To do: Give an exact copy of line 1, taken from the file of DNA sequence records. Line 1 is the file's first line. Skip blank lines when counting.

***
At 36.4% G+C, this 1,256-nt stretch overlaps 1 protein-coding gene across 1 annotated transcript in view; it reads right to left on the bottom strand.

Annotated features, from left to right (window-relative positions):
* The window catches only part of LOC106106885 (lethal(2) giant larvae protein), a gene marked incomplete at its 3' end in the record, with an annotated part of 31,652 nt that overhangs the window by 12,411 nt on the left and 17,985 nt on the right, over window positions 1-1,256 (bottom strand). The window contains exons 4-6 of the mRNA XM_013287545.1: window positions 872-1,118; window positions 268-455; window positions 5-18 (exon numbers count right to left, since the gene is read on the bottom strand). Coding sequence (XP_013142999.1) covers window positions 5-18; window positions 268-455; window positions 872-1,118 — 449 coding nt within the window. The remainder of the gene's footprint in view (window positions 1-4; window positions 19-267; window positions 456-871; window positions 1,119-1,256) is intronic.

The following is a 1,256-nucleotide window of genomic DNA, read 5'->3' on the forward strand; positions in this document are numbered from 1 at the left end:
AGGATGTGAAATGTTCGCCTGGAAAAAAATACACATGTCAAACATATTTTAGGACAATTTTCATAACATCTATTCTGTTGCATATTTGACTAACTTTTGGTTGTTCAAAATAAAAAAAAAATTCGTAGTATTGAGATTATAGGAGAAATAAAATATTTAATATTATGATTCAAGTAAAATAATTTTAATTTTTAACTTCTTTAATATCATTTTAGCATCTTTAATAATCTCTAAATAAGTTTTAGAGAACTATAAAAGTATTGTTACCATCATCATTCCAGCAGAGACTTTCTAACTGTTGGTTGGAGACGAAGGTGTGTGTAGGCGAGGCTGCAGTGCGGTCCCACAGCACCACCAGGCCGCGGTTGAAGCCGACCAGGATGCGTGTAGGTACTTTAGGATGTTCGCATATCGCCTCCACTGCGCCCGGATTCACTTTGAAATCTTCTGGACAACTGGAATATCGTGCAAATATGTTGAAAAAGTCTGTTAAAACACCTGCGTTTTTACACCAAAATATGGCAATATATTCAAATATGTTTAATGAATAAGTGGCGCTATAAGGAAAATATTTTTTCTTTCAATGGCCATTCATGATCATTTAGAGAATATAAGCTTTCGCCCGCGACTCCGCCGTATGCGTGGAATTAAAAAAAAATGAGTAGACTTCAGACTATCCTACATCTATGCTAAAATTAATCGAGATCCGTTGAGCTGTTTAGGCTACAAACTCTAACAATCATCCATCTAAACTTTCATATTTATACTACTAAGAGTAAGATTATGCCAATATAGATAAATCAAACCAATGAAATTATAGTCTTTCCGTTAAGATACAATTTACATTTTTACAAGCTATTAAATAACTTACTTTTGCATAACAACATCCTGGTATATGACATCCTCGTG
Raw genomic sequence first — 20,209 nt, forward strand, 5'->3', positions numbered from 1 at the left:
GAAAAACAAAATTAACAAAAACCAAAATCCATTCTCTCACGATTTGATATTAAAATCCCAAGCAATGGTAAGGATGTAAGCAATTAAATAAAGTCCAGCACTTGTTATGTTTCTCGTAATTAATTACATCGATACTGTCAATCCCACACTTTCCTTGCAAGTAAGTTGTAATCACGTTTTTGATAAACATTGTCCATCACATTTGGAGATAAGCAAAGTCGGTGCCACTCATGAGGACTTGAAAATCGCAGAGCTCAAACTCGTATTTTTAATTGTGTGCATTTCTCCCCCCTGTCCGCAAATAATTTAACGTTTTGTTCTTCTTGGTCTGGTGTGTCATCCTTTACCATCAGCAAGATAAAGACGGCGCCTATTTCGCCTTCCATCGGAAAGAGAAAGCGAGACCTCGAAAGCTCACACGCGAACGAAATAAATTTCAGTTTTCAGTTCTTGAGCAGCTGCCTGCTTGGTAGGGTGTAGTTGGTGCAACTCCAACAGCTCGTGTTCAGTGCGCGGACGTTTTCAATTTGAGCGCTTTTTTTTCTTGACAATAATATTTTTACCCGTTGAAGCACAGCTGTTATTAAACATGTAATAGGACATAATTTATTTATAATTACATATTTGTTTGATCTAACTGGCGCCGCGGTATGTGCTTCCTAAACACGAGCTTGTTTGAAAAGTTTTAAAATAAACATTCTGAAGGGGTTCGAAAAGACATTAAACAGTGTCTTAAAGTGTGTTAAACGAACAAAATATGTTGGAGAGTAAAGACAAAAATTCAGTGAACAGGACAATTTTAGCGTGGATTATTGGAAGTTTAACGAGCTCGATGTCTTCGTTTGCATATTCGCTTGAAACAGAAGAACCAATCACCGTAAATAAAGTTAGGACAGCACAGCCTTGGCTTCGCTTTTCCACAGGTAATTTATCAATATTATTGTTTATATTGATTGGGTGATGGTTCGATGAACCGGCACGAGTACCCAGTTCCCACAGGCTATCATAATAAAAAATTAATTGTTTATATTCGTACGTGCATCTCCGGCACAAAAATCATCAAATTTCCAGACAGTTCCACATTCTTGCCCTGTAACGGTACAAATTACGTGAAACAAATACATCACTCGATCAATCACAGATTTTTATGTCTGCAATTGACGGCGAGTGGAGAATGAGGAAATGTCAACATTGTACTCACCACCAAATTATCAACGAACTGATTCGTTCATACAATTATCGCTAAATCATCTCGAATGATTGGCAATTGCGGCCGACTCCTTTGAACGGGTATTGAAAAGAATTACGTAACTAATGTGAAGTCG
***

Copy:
At 36.4% G+C, this 1,256-nt stretch overlaps 1 protein-coding gene across 1 annotated transcript in view; it reads right to left on the bottom strand.